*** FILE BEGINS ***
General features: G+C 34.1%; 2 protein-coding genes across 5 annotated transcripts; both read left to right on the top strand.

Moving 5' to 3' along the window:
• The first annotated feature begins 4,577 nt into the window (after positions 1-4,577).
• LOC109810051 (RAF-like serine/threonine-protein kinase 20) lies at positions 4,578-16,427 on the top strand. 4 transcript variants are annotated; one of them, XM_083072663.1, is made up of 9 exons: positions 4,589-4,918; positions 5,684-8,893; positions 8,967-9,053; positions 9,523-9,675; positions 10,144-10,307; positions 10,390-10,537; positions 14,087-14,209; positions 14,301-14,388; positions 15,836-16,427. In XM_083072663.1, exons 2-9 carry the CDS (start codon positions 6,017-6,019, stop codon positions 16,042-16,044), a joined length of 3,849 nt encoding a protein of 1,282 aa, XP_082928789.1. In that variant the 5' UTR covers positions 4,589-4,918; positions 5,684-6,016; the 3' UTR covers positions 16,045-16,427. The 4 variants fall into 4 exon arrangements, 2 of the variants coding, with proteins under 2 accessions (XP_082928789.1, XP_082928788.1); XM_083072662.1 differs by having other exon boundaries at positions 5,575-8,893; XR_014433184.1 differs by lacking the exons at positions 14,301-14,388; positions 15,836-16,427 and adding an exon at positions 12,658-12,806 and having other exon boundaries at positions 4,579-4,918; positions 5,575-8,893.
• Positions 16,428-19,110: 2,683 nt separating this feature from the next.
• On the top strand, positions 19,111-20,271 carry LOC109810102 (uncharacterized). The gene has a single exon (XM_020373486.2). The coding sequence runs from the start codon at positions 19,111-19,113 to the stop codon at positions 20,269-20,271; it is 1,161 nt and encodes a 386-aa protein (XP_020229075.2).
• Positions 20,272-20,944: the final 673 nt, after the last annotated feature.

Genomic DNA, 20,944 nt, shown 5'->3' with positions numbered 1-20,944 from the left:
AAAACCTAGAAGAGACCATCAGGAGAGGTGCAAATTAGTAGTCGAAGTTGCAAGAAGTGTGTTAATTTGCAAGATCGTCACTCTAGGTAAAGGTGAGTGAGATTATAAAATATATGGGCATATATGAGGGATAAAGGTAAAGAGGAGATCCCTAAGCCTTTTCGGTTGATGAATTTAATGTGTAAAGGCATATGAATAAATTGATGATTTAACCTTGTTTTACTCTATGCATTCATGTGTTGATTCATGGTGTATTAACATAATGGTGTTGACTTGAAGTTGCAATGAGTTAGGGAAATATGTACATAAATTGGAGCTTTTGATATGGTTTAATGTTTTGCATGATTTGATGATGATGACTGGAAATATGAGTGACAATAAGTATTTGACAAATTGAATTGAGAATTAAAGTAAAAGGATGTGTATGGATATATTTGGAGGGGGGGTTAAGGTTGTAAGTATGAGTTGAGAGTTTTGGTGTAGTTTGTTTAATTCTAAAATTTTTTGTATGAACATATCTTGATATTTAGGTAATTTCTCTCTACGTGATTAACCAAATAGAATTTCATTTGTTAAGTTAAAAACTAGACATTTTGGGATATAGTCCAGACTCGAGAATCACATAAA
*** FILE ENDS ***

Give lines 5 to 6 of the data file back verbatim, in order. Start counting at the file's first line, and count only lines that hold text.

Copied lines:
• Positions 16,428-19,110: 2,683 nt separating this feature from the next.
• On the top strand, positions 19,111-20,271 carry LOC109810102 (uncharacterized). The gene has a single exon (XM_020373486.2). The coding sequence runs from the start codon at positions 19,111-19,113 to the stop codon at positions 20,269-20,271; it is 1,161 nt and encodes a 386-aa protein (XP_020229075.2).